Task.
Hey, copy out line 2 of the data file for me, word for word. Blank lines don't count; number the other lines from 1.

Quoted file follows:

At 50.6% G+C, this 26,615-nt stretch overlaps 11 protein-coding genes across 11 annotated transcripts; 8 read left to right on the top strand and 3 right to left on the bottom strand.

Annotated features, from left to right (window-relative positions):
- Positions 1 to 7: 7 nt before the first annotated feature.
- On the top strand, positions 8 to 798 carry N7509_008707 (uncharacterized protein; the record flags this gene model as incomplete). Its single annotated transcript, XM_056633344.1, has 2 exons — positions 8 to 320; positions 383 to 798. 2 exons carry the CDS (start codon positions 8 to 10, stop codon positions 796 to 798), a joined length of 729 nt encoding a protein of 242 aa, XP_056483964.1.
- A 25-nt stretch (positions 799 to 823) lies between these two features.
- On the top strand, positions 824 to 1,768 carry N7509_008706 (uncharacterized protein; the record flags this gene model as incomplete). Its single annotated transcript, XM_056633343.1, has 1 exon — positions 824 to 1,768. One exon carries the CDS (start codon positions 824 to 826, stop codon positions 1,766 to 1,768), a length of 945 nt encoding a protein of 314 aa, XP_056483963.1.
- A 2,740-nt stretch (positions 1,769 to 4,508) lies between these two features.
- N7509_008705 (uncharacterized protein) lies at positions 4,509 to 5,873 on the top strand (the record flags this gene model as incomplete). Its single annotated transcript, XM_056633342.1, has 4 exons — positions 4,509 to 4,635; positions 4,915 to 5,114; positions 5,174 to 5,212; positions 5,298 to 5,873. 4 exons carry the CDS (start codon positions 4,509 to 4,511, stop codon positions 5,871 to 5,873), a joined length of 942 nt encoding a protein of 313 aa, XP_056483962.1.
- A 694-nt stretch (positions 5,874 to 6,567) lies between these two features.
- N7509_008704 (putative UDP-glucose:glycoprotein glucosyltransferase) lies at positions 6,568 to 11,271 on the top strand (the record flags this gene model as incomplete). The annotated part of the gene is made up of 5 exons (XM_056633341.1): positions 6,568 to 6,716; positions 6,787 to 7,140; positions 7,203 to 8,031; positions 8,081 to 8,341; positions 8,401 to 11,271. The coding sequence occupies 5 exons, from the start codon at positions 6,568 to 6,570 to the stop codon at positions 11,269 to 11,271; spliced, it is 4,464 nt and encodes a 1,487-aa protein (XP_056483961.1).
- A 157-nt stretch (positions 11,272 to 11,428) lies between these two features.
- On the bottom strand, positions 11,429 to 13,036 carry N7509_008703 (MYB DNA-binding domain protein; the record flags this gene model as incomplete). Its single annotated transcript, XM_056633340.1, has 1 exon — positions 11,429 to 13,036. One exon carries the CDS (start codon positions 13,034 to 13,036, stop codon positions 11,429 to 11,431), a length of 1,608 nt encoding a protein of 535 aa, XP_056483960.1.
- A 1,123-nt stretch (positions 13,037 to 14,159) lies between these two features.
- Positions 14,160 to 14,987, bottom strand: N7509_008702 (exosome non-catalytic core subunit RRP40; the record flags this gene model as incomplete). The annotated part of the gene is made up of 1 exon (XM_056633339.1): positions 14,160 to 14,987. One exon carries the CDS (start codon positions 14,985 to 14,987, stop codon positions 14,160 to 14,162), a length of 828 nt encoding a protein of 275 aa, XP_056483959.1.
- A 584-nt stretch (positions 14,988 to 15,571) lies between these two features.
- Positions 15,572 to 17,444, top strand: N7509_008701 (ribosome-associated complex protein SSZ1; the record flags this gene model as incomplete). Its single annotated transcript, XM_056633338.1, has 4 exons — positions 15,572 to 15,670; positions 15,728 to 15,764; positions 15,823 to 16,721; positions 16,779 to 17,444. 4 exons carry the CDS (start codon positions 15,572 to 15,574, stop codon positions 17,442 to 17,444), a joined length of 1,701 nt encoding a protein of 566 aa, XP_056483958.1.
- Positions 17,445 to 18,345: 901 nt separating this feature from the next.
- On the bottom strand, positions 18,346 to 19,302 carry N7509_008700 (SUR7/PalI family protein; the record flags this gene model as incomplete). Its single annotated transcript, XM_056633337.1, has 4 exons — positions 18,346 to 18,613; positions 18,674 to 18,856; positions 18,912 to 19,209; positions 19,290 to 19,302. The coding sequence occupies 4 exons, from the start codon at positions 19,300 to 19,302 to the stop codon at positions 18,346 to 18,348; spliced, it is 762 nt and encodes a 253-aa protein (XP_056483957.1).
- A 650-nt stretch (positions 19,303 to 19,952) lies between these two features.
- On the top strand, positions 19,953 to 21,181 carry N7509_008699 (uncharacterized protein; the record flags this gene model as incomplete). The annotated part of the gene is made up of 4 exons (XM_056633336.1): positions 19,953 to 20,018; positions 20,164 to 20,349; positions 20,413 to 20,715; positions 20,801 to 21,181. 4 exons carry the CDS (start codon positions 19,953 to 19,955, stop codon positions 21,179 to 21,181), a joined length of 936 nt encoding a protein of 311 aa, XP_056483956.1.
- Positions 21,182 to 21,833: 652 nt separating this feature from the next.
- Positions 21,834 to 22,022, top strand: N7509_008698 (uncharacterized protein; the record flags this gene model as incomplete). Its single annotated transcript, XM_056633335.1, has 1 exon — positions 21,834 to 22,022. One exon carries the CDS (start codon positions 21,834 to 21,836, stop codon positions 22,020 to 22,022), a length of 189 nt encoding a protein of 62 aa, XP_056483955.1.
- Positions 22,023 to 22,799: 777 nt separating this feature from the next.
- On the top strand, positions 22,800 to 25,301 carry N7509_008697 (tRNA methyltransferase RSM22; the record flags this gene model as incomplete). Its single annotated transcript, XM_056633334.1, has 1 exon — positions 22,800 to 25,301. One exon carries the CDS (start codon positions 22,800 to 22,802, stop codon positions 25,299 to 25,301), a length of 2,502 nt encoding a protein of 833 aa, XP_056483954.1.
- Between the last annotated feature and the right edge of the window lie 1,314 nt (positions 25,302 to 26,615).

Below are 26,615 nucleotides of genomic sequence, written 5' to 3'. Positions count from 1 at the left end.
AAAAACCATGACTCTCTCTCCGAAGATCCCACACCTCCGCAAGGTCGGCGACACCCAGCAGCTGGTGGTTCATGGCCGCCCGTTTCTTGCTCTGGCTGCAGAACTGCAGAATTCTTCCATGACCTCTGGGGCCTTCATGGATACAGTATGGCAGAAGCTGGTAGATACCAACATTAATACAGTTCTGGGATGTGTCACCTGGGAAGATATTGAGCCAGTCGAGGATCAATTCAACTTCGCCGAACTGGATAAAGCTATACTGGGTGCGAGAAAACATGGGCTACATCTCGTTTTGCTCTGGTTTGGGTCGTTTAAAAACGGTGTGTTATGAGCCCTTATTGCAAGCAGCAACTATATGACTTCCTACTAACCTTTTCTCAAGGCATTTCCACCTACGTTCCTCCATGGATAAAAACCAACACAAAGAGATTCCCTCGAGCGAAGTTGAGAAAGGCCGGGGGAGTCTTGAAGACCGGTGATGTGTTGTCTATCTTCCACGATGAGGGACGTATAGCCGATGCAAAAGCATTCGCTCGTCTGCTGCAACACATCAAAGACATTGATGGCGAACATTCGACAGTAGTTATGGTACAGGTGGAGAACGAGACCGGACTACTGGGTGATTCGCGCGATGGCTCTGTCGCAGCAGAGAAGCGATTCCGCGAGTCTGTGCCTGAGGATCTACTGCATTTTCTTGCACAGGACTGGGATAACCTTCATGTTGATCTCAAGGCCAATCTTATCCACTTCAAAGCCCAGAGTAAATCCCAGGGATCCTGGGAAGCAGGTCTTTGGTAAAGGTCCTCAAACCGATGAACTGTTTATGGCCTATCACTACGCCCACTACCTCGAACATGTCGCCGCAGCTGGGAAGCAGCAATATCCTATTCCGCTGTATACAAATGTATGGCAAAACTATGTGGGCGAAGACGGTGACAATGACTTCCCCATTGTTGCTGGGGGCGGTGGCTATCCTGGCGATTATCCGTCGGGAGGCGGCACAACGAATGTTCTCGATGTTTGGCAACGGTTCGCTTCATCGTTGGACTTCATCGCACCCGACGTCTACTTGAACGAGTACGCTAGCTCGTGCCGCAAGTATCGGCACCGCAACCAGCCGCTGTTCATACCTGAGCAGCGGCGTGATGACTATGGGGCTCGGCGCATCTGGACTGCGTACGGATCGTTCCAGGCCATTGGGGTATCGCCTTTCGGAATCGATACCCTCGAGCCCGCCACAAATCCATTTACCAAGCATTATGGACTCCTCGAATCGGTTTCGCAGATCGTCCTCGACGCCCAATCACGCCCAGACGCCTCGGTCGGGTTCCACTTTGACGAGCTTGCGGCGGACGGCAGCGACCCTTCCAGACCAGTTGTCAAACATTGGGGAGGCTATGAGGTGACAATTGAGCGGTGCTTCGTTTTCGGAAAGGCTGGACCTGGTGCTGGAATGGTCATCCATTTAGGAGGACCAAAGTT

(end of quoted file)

Annotated features, from left to right (window-relative positions):